In 2000 these packs morphed into more sophisticated ‘harems’ that complimented the desperate needs of neoliberal performance in higher education. Smart female students or early career researchers were seduced into giving up their intellectual labour in return for ‘love’, to serve male (and sometimes female) academics in fear of their unproductive failing careers. Louise Morley’s (2010) study of gender mainstreaming in universities in Tanzania and Ghana shows how rumours of sexual exchange undermine and denigrate women’s achievements. When women gain access to male spaces, the soothing belief among men is, ‘of course it is only because of their ‘prostitution’ that women get in and do well!’ In a self-fulfilling prophecy they re-confirm to themselves that women are still not yet ready to occupy an equal place in higher education. When it comes to looking at our patriarchal practices suddenly Africa does not seem that far away!

Now, in 2015 I notice more and more courageous women are fighting back. In the war of post-feminist attrition they are picked off as mentally ill, needy, serial complainers and mischief makers, punished with failed degrees, careers in ruins and palmed off with therapy. The fate of the perpetrators? No more than a slap in the wrist, unpaid leave, early retirement often with a handsome payoff. Burying the human evidence appears to be the HE sectors institutional strategy. The reputational profile or ‘honour’ of the university is the ultimate currency in market driven higher education. But what a price we pay!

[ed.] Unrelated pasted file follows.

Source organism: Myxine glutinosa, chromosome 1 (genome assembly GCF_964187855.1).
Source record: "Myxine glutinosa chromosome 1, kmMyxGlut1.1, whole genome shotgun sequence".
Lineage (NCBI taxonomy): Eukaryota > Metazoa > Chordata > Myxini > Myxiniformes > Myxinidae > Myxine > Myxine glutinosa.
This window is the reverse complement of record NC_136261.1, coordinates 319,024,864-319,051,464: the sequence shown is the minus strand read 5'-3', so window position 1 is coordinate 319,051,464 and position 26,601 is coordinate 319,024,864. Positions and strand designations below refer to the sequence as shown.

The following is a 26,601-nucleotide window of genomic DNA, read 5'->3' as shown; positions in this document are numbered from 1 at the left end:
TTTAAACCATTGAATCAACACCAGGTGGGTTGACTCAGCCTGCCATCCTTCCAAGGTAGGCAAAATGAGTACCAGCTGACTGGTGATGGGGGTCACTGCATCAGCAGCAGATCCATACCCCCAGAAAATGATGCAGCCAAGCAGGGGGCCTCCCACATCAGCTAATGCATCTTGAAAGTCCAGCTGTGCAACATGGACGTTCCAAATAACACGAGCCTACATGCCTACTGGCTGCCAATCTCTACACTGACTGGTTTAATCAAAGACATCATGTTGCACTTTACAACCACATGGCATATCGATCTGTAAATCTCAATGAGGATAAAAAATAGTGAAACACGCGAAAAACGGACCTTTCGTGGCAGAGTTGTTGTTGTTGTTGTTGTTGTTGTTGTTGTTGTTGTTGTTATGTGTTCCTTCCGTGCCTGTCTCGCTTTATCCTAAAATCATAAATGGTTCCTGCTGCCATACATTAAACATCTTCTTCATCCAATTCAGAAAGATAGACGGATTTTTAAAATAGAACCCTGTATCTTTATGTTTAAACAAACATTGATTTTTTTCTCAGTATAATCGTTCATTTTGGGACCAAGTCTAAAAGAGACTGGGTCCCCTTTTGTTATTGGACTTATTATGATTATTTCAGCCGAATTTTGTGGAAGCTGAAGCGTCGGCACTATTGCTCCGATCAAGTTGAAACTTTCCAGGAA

Shame and silence

I like to think of myself as a survivor, but unlike my brave sisters who have outed their perpetrators I find my experiences so painful that they live deep in my soul…in a place of shame. I nearly didn’t come to speak today, but Sara (Ahmed) agreed to hold my hand (under the table) and that is what a feminist place of safety is about –a place of growth and nurture and encouragement. So now I can begin to exhale, with you all here, and say that it is by unlocking the door of shame that we can begin to understand the ‘affect’ or emotions that sustains and feeds gendered sexual harassment. To do this I need to ask difficult questions like, ’how does shame become such a powerful silencer, a compatriot, a ‘bedfellow’ of institutional acts of gender domination and oppression?’ ‘Why do we engage in regimes of self-regulation that collaborate with systems of sexual power?’

My research on honour based violence in south Asian communities shows how honour and its mirror image, shame, is fundamental to the survival of oppressive patriarchal regimes (Meetoo and Mirza 2007). We like to think that honour based ideologies belong ‘out there’ to other cultures: ‘hot blooded’, vengeful Mediterranean or Latinos, or in these Islamophobic times, ‘barbaric’ Muslims who must cover or avenge their women’s ‘honour’. We say, comforting ourselves, ‘Surely honour is not part of our western liberal democratic societies where women have freedom, agency and choice?’ But sexual harassment and violence cuts across all cultures and predicates itself on the insidious dyad of ‘honour and shame’. The shame of being vulnerable, shame of being a victim, of being different, the shame of your sex, the shame of rejection, of not being loved – of not belonging.